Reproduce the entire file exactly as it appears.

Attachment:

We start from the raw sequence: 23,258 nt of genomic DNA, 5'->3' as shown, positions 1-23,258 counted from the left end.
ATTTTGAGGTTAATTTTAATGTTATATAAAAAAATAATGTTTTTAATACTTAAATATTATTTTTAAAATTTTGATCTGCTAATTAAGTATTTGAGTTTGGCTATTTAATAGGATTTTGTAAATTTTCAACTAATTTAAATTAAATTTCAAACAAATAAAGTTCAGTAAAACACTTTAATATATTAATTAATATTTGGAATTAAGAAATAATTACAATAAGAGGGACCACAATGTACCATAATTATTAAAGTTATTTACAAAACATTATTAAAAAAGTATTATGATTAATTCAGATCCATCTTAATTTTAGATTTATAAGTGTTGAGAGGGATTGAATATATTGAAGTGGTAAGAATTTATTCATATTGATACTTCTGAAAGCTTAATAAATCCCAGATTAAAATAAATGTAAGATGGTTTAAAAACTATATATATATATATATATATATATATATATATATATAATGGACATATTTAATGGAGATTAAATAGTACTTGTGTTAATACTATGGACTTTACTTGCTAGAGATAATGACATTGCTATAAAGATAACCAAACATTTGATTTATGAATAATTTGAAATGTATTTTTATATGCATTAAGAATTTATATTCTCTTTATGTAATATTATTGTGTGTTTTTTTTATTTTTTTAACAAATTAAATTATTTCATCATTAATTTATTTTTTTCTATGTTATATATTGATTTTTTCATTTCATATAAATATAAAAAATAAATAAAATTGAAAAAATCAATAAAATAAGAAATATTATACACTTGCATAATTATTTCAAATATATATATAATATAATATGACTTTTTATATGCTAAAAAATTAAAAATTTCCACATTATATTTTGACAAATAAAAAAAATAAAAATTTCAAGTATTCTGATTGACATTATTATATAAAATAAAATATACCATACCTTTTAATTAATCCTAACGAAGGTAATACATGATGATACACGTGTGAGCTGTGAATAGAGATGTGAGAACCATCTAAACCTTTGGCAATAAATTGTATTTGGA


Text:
We start from the raw sequence: 23,258 nt of genomic DNA, 5'->3' as shown, positions 1-23,258 counted from the left end.
ATTTTGAGGTTAATTTTAATGTTATATAAAAAAATAATGTTTTTAATACTTAAATATTATTTTTAAAATTTTGATCTGCTAATTAAGTATTTGAGTTTGGCTATTTAATAGGATTTTGTAAATTTTCAACTAATTTAAATTAAATTTCAAACAAATAAAGTTCAGTAAAACACTTTAATATATTAATTAATATTTGGAATTAAGAAATAATTACAATAAGAGGGACCACAATGTACCATAATTATTAAAGTTATTTACAAAACATTATTAAAAAAGTATTATGATTAATTCAGATCCATCTTAATTTTAGATTTATAAGTGTTGAGAGGGATTGAATATATTGAAGTGGTAAGAATTTATTCATATTGATACTTCTGAAAGCTTAATAAATCCCAGATTAAAATAAATGTAAGATGGTTTAAAAACTATATATATATATATATATATATATATATATATATATAATGGACATATTTAATGGAGATTAAATAGTACTTGTGTTAATACTATGGACTTTACTTGCTAGAGATAATGACATTGCTATAAAGATAACCAAACATTTGATTTATGAATAATTTGAAATGTATTTTTATATGCATTAAGAATTTATATTCTCTTTATGTAATATTATTGTGTGTTTTTTTTATTTTTTTAACAAATTAAATTATTTCATCATTAATTTATTTTTTTCTATGTTATATATTGATTTTTTCATTTCATATAAATATAAAAAATAAATAAAATTGAAAAAATCAATAAAATAAGAAATATTATACACTTGCATAATTATTTCAAATATATATATAATATAATATGACTTTTTATATGCTAAAAAATTAAAAATTTCCACATTATATTTTGACAAATAAAAAAAATAAAAATTTCAAGTATTCTGATTGACATTATTATATAAAATAAAATATACCATACCTTTTAATTAATCCTAACGAAGGTAATACATGATGATACACGTGTGAGCTGTGAATAGAGATGTGAGAACCATCTAAACCTTTGGCAATAAATTGTATTTGGA